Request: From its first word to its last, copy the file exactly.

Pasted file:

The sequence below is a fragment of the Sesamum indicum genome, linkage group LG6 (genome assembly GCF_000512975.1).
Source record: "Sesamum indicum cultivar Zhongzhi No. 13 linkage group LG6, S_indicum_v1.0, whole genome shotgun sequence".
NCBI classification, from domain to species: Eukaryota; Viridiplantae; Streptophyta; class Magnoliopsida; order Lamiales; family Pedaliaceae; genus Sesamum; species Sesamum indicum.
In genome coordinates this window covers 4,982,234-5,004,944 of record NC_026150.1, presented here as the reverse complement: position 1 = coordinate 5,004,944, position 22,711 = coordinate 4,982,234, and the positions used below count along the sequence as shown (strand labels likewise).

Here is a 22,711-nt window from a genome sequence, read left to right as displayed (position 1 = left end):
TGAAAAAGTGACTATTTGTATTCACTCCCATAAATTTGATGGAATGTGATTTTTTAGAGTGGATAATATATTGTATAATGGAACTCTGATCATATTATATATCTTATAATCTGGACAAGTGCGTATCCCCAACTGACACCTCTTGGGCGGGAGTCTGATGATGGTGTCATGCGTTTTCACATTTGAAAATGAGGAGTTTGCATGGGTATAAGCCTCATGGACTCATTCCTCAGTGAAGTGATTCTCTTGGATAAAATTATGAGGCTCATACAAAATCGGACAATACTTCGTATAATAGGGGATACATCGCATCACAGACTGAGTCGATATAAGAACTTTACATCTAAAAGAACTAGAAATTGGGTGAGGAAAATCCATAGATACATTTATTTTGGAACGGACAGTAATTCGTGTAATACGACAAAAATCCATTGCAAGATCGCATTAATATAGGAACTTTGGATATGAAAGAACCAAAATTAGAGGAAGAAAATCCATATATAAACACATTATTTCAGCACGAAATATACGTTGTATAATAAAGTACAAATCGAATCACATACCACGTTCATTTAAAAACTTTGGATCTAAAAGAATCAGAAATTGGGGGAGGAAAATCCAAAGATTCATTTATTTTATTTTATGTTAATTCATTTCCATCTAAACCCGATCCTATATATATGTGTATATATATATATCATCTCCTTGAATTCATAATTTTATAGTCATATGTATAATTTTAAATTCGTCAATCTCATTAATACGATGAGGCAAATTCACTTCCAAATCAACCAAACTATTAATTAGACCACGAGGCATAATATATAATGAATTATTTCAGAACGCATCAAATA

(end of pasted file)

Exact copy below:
The sequence below is a fragment of the Sesamum indicum genome, linkage group LG6 (genome assembly GCF_000512975.1).
Source record: "Sesamum indicum cultivar Zhongzhi No. 13 linkage group LG6, S_indicum_v1.0, whole genome shotgun sequence".
NCBI classification, from domain to species: Eukaryota; Viridiplantae; Streptophyta; class Magnoliopsida; order Lamiales; family Pedaliaceae; genus Sesamum; species Sesamum indicum.
In genome coordinates this window covers 4,982,234-5,004,944 of record NC_026150.1, presented here as the reverse complement: position 1 = coordinate 5,004,944, position 22,711 = coordinate 4,982,234, and the positions used below count along the sequence as shown (strand labels likewise).

Here is a 22,711-nt window from a genome sequence, read left to right as displayed (position 1 = left end):
TGAAAAAGTGACTATTTGTATTCACTCCCATAAATTTGATGGAATGTGATTTTTTAGAGTGGATAATATATTGTATAATGGAACTCTGATCATATTATATATCTTATAATCTGGACAAGTGCGTATCCCCAACTGACACCTCTTGGGCGGGAGTCTGATGATGGTGTCATGCGTTTTCACATTTGAAAATGAGGAGTTTGCATGGGTATAAGCCTCATGGACTCATTCCTCAGTGAAGTGATTCTCTTGGATAAAATTATGAGGCTCATACAAAATCGGACAATACTTCGTATAATAGGGGATACATCGCATCACAGACTGAGTCGATATAAGAACTTTACATCTAAAAGAACTAGAAATTGGGTGAGGAAAATCCATAGATACATTTATTTTGGAACGGACAGTAATTCGTGTAATACGACAAAAATCCATTGCAAGATCGCATTAATATAGGAACTTTGGATATGAAAGAACCAAAATTAGAGGAAGAAAATCCATATATAAACACATTATTTCAGCACGAAATATACGTTGTATAATAAAGTACAAATCGAATCACATACCACGTTCATTTAAAAACTTTGGATCTAAAAGAATCAGAAATTGGGGGAGGAAAATCCAAAGATTCATTTATTTTATTTTATGTTAATTCATTTCCATCTAAACCCGATCCTATATATATGTGTATATATATATATCATCTCCTTGAATTCATAATTTTATAGTCATATGTATAATTTTAAATTCGTCAATCTCATTAATACGATGAGGCAAATTCACTTCCAAATCAACCAAACTATTAATTAGACCACGAGGCATAATATATAATGAATTATTTCAGAACGCATCAAATA